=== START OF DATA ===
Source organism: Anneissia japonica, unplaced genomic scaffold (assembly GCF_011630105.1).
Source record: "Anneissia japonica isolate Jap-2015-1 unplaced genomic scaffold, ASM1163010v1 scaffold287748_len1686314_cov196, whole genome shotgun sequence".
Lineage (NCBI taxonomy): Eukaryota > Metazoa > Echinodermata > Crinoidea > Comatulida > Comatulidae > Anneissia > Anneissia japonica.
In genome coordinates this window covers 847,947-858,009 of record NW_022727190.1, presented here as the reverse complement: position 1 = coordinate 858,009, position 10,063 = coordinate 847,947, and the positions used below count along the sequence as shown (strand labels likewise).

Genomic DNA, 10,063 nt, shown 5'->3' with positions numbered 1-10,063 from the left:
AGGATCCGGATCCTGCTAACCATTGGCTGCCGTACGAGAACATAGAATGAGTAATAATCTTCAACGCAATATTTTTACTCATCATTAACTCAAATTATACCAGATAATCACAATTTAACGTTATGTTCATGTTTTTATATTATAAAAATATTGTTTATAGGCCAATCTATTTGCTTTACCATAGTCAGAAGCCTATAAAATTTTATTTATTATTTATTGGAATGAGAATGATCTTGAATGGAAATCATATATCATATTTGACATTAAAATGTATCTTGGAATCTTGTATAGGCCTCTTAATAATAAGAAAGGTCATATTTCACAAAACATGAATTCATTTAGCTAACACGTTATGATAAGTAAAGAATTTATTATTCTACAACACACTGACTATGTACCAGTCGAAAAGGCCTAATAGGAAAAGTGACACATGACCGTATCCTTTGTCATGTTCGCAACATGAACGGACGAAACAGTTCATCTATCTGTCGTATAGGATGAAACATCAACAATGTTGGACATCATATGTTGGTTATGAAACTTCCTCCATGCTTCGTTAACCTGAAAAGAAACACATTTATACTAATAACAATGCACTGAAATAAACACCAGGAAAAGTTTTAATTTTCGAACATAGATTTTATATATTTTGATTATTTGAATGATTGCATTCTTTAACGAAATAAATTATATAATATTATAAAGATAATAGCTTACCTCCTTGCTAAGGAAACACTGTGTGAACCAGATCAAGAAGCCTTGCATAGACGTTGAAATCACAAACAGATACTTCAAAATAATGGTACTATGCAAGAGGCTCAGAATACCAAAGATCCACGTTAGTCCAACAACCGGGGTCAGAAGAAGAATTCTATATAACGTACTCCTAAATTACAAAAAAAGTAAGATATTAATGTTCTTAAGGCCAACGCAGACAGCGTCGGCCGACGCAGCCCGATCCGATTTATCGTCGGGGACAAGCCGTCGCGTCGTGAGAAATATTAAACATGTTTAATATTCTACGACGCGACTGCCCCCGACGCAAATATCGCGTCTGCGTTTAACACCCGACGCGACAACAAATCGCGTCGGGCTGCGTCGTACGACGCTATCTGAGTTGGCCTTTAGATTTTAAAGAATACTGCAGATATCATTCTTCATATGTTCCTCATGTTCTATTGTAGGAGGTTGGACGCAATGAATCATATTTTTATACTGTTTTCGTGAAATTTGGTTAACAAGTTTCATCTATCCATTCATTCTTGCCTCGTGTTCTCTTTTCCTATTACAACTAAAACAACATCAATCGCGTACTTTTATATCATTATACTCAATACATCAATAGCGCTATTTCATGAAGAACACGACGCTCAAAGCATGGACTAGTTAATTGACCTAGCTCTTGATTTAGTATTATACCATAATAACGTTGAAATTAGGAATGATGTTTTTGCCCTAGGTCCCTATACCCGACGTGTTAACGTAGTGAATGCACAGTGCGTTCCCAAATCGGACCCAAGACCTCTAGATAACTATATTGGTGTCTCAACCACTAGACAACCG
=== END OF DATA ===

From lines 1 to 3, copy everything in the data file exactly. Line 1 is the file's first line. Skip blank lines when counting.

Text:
Source organism: Anneissia japonica, unplaced genomic scaffold (assembly GCF_011630105.1).
Source record: "Anneissia japonica isolate Jap-2015-1 unplaced genomic scaffold, ASM1163010v1 scaffold287748_len1686314_cov196, whole genome shotgun sequence".
Lineage (NCBI taxonomy): Eukaryota > Metazoa > Echinodermata > Crinoidea > Comatulida > Comatulidae > Anneissia > Anneissia japonica.